Maybe you should take a look at the intricacies of figurative language, and into other sides of poetic language. It may be less pain to stick to blank verse and let go of the hope of getting published. You may still make sensible efforts for it, though . . . (Cf. The Poetry Center, Timpane and Watts, 2001)
Or in the words of David Morley, in The Cambridge Introduction to Creative Writing (2007)
The world's indifference to your writing is remedied by the corrective action of producing and publishing only your best writing, and even then nothing is guaranteed. (Morley 2007, 65)
Ted Kooser adds to it:
You'll never be able to make a living writing poems. . . . writing poems won't go very far toward paying your electric bill. . . . In poetry, the only rules worth thinking about are the standards of perfection you set for yourself.
Even if your poetry does not sell well, Patricia O'Conner thinks "there's no mystery to writing well," and that so-called real writers "have to know the same things that you do, even if you're just a beginning writer." (in Eubanks 2011, 45) You may also find there is no adequate distinction between poetry and creative writing, for a writer of poetry also writes creatively. Graeme Harper casts further light on it; she thinks that what emerges, emerges according to value systems; writing products relate to such things as commercial and cultural likings, maybe some history; or maybe or how valued different works have become in the eyes of critics; and on recognisable perceptions that are found to matter or at least be valid and make sense. (cf. Harper 2010, 18)
Harper rarely makes full use of the advantages of Plain English in her book, but here is one of the glimpses: "The creative writer . . . is also a reader!" (2010, 21). Well, well.
Summary so far
If you can steer a pencil across a paper, you can draw, basically.
If you can put a few words together, you can write poetry. Development of the art may come by steps, but the highest outlets may be as children like. As Pablo Picasso once observed.
In later life Picasso visited an exhibition of children's drawings. He observed,
It suggests, "Go to the child and copy its ways to get wiser than those who merely study ants." [More]
If you want to rise substantially higher than most flock-apes, just make poetry yourself. Jot down something as in a telegram, and lo! A product!
The art of writing poetry may resemble the art of making music also. There are likenesses. For example, we practice by studying what others have made, and later we make our own contributions. Some feel depleted or quite empty afterwards. But first things first: First blow a tone on the flute, later more tones, and put them together into tunes as you feel for it. We may drop rhythms at first, when the sense of music grows in your. It is a line of development towards emptying something from our inner to the outer world. It may go well, and it may not. Much depends on receptions.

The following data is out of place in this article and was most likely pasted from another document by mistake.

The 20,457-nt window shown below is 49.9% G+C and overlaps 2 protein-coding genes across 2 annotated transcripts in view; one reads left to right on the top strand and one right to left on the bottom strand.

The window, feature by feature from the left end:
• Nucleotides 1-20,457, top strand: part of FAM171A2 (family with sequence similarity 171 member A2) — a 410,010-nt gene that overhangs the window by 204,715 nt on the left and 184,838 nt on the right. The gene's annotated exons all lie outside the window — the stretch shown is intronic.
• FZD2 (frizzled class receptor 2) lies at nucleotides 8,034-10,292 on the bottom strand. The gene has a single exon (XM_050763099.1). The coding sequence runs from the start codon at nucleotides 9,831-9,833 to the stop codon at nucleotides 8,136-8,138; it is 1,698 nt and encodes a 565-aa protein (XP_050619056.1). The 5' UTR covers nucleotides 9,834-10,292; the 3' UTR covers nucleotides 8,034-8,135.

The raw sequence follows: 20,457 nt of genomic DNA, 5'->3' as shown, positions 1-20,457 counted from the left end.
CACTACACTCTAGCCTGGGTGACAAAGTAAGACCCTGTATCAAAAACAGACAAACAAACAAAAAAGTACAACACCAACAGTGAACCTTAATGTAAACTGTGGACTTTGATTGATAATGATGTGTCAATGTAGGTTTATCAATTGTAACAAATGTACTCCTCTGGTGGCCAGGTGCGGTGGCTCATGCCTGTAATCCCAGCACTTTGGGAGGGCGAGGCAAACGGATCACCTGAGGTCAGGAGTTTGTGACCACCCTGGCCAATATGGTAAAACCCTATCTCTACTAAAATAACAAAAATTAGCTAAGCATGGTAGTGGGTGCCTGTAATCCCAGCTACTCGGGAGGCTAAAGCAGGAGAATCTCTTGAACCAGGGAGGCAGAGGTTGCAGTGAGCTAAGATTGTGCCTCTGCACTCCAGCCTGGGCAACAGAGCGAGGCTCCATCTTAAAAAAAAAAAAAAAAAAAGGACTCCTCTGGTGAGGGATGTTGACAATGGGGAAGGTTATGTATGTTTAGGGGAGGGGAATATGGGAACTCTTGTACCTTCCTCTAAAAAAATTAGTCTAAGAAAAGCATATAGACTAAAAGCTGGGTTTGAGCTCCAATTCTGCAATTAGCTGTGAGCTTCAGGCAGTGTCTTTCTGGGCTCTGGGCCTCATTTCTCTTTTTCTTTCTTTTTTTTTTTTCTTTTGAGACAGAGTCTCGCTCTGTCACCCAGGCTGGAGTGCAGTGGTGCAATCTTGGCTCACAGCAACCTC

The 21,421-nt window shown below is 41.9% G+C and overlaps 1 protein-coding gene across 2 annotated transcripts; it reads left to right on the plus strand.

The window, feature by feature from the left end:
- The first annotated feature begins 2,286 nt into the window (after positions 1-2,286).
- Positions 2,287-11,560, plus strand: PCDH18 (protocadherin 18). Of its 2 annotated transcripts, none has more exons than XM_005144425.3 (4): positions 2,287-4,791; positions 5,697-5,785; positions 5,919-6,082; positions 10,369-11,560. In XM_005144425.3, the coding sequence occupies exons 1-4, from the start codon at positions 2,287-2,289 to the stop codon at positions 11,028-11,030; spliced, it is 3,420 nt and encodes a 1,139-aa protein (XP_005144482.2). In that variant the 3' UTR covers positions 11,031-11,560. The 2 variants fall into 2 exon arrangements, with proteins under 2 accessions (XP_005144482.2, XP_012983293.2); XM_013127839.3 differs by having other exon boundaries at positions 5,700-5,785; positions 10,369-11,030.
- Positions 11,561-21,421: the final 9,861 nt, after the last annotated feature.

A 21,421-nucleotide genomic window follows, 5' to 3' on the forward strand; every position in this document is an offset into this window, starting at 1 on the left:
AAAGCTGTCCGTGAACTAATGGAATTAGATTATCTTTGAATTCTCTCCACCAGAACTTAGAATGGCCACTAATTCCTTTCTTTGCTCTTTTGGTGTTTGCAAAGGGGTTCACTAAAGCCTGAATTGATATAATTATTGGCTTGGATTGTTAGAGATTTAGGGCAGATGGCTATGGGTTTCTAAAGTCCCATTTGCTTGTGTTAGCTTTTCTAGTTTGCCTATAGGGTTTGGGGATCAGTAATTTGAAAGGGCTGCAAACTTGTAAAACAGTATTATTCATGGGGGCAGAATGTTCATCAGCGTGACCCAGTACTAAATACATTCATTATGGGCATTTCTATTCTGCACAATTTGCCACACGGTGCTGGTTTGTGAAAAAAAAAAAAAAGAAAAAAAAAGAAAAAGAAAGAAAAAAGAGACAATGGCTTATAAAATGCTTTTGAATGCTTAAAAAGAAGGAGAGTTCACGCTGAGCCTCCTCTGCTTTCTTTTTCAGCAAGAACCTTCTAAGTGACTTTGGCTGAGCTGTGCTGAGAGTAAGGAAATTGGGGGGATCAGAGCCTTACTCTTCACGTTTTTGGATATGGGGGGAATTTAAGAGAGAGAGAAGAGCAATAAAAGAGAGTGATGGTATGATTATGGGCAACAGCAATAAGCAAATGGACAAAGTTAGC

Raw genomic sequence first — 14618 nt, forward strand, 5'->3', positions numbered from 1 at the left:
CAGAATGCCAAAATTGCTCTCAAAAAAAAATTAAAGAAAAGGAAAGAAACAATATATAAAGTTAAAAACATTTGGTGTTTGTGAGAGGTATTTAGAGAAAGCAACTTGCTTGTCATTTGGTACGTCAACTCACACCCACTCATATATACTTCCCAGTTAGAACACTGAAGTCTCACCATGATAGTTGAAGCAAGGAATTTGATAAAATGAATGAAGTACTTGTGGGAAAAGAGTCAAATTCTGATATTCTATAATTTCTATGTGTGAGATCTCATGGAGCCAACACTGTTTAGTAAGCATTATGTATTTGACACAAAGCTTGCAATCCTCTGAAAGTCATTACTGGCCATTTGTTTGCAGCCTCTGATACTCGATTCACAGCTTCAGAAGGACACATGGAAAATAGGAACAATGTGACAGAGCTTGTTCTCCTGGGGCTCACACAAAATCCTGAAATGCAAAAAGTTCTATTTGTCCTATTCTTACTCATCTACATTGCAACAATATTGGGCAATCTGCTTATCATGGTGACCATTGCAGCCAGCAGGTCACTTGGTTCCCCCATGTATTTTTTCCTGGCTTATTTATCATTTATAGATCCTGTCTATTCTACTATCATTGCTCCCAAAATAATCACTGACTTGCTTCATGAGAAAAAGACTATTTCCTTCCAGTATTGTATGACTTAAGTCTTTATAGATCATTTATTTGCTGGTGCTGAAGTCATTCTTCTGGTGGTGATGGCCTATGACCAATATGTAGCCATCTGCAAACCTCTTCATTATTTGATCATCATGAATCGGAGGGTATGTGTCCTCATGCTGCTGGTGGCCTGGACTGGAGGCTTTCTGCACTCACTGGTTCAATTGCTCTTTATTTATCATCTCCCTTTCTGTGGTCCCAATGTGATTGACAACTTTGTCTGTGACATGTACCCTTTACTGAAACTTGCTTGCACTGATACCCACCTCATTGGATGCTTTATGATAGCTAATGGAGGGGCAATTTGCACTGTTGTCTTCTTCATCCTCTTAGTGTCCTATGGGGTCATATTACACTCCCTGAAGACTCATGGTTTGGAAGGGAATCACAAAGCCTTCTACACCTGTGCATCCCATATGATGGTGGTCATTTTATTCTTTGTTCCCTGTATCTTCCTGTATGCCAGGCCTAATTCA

If you do not feel quite up to writing your own lines, a veritable poem generator may assist you, for example by saving money on poetry books. By sifting through the alternatives the generator offers, you may end up with something that makes sense and delight to yourself. Maybe not. It does not have to make sense. And yet, in some cases some brushing of what is made, makes a difference.
Finally, if writing is not fun, something has gone wrong. Such a view is tied in with how id develops in a human as good interests mature. Sound development is fit for being playful and having good fun.
How to make poems like "Fully Evolved Delight"
This elevated poem generator can be fit for well over 200 million poems already. There are (18 x 21) x (13 x 8 x 14) x (17 x 18) options.
Also, some overlaps generate still more poems; and so does the fusing or compounding of terms; and maybe chunking (grouping); alternative words or replacer terms as fit; and plenty of refined polishing with omissions and additions with discretion. So the sum total can exceed 200 million poems, but many of them may be too like others to matter much, but may be regarded as variations of a set somehow.
This simple-looking poem generator could save you a whole lot of money on books, and may help good thinking a little bit also. [Link]
What we have in many cases are verbalisations of belongingness. The last box rounds it off, and maybe with a twist. In building poems that suit you, here is a handy approach:
Polish the result - some words or lines could need to get brushed - maybe by having more than 's' [plural form] added - who knows.
The art of poesy deals in part with key words or phrases that can be understood along figurative lines. Here is one generated poem with some alternative phrases to choose among or blend, and a few interpretive comments. They leave room for many other comments:
Compatibility is essential for a happy marriage, the sense of "belonging together". Many go at length to select the best one available.
Behaving decently on an even keel through fixed, societal roles and personal moral and many expenses is a lot of what couples probably have to work at.
If you need things substantiated or for great-looking comparisons and don't get it, your progressive poetry could be thought of as thrash. And just that is often a sign of having a Tao (Way), says the ancient Chuang Tzu, chap 22, section 6. We also have central word in Tao Te Ching that apparently confirm such an outlook, or what? [Link]
The other part of this poetry study is here: [More.] Now for 22 poems with added comments.